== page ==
Master’s internship (2020)

Conference paper (JEP TALN, 2020)

I completed my first year master internship at the Laboratoire Parole et Langage under the direction of Pr. Christine Meunier and Dr. Brigitte Bigi. The aim of this work was to quantify the theoretical articulatory positions during the production of spontaneous speech for three languages.

Each language has a specific phonological inventory. However, these specificities are not represented as such in spontaneous speech, in which phonemes do not have the same relative frequency. We compared three languages (Polish, French and American English) with notable differences in their phonological inventory. Articulatory positions were calculated according to phoneme frequencies in the three languages through spontaneous speech corpora. Surprisingly, the results tend to show that preferred articulatory positions are very similar in the three languages. Thus, it seems that spontaneous speech production, and therefore phonemes distribution in languages, erases the disparities of phonological systems in order to provide similar articulation. Further investigation should verify this observation.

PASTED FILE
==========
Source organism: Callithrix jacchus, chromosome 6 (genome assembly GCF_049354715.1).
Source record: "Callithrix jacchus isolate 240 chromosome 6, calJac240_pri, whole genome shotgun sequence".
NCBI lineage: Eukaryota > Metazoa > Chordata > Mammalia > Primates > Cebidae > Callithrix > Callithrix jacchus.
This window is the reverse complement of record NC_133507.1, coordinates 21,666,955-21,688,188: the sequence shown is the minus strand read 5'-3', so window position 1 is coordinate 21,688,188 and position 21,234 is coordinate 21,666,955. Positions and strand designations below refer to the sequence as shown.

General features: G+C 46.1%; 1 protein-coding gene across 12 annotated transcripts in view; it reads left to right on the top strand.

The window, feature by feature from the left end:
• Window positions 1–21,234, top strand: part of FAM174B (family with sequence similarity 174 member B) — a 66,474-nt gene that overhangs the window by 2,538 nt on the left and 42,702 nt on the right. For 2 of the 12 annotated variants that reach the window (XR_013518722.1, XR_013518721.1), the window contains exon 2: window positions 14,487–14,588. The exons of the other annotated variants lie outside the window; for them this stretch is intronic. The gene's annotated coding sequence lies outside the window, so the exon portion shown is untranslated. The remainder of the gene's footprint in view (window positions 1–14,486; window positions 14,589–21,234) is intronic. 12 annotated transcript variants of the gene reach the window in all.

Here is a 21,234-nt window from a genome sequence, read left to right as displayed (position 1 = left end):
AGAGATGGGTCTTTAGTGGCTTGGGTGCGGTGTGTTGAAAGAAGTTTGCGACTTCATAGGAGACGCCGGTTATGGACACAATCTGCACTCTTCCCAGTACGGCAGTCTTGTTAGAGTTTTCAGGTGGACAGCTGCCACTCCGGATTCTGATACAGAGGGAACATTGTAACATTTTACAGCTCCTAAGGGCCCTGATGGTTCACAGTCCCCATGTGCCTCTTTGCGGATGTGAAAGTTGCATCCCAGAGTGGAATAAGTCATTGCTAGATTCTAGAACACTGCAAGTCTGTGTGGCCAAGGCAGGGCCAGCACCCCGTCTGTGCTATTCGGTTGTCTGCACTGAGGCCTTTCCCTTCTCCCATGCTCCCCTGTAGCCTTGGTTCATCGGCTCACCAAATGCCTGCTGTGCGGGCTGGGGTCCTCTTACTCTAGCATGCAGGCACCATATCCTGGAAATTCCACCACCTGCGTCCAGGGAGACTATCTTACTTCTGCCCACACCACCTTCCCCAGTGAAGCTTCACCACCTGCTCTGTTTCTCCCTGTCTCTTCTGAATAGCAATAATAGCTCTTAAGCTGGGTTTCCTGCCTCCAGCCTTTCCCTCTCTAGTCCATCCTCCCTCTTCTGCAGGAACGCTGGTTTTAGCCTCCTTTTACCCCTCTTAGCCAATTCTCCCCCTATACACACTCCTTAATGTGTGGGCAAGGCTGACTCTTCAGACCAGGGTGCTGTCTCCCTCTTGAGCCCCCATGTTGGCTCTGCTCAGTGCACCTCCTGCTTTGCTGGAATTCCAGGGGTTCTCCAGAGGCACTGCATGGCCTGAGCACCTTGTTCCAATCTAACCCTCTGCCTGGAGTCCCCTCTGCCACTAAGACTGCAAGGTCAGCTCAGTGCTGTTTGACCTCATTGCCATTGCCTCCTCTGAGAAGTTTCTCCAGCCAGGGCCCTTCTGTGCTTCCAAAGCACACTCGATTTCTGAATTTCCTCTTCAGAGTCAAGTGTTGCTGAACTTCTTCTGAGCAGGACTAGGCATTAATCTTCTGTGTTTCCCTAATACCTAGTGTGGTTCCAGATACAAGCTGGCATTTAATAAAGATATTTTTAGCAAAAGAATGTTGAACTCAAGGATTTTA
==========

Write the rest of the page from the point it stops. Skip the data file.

Bachelor student (2016-2019)

I completed my Bachelor degree in Psychology at Aix-Marseille University, with a specialization in Behavioural neuroscience. To improve further my knowledge of neurobiological processes, I completed my studies with the two first years of a Bachelor degree in Life sciences, with a specialization in Physiology and Neuroscience at Aix-Marseille University.

Exchange student UdeM (2018-2019)

I completed the third year of my Bachelor degree in Psychology at the University of Montréal (UdeM) in Quebec, Canada.

Previous background

My previous studies involve classical letters, economy and cinema.

I obtained my Baccalaureate in 2010 in Litterature with a specialization in Film studies.